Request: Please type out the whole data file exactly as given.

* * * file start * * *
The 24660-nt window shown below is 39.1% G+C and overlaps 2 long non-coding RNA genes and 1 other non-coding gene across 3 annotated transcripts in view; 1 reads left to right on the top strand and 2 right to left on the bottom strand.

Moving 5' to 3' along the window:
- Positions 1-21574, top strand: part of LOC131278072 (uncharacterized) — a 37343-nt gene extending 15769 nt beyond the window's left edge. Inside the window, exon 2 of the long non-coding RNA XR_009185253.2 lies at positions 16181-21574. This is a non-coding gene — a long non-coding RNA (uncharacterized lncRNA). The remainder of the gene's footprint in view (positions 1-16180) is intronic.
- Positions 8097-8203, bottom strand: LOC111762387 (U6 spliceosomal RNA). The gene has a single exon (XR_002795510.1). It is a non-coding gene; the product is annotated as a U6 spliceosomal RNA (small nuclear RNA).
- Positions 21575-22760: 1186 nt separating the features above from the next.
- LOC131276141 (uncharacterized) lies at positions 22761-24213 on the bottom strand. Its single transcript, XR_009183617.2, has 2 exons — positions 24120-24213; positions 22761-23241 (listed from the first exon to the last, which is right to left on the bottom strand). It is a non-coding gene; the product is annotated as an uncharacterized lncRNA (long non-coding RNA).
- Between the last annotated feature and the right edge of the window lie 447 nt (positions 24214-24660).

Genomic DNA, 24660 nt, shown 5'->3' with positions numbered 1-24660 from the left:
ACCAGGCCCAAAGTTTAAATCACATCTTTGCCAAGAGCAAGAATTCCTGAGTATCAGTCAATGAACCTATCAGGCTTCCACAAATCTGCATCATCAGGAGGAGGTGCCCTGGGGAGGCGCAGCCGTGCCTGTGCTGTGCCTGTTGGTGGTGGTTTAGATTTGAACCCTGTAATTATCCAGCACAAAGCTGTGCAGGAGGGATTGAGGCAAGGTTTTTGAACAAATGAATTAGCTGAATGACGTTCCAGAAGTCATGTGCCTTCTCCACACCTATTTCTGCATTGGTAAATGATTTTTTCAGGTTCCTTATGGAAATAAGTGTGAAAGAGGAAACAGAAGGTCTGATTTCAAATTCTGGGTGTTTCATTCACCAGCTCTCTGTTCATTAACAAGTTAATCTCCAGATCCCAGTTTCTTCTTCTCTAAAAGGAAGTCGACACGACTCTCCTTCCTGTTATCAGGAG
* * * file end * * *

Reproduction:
The 24660-nt window shown below is 39.1% G+C and overlaps 2 long non-coding RNA genes and 1 other non-coding gene across 3 annotated transcripts in view; 1 reads left to right on the top strand and 2 right to left on the bottom strand.

Moving 5' to 3' along the window:
- Positions 1-21574, top strand: part of LOC131278072 (uncharacterized) — a 37343-nt gene extending 15769 nt beyond the window's left edge. Inside the window, exon 2 of the long non-coding RNA XR_009185253.2 lies at positions 16181-21574. This is a non-coding gene — a long non-coding RNA (uncharacterized lncRNA). The remainder of the gene's footprint in view (positions 1-16180) is intronic.
- Positions 8097-8203, bottom strand: LOC111762387 (U6 spliceosomal RNA). The gene has a single exon (XR_002795510.1). It is a non-coding gene; the product is annotated as a U6 spliceosomal RNA (small nuclear RNA).
- Positions 21575-22760: 1186 nt separating the features above from the next.
- LOC131276141 (uncharacterized) lies at positions 22761-24213 on the bottom strand. Its single transcript, XR_009183617.2, has 2 exons — positions 24120-24213; positions 22761-23241 (listed from the first exon to the last, which is right to left on the bottom strand). It is a non-coding gene; the product is annotated as an uncharacterized lncRNA (long non-coding RNA).
- Between the last annotated feature and the right edge of the window lie 447 nt (positions 24214-24660).

Genomic DNA, 24660 nt, shown 5'->3' with positions numbered 1-24660 from the left:
ACCAGGCCCAAAGTTTAAATCACATCTTTGCCAAGAGCAAGAATTCCTGAGTATCAGTCAATGAACCTATCAGGCTTCCACAAATCTGCATCATCAGGAGGAGGTGCCCTGGGGAGGCGCAGCCGTGCCTGTGCTGTGCCTGTTGGTGGTGGTTTAGATTTGAACCCTGTAATTATCCAGCACAAAGCTGTGCAGGAGGGATTGAGGCAAGGTTTTTGAACAAATGAATTAGCTGAATGACGTTCCAGAAGTCATGTGCCTTCTCCACACCTATTTCTGCATTGGTAAATGATTTTTTCAGGTTCCTTATGGAAATAAGTGTGAAAGAGGAAACAGAAGGTCTGATTTCAAATTCTGGGTGTTTCATTCACCAGCTCTCTGTTCATTAACAAGTTAATCTCCAGATCCCAGTTTCTTCTTCTCTAAAAGGAAGTCGACACGACTCTCCTTCCTGTTATCAGGAG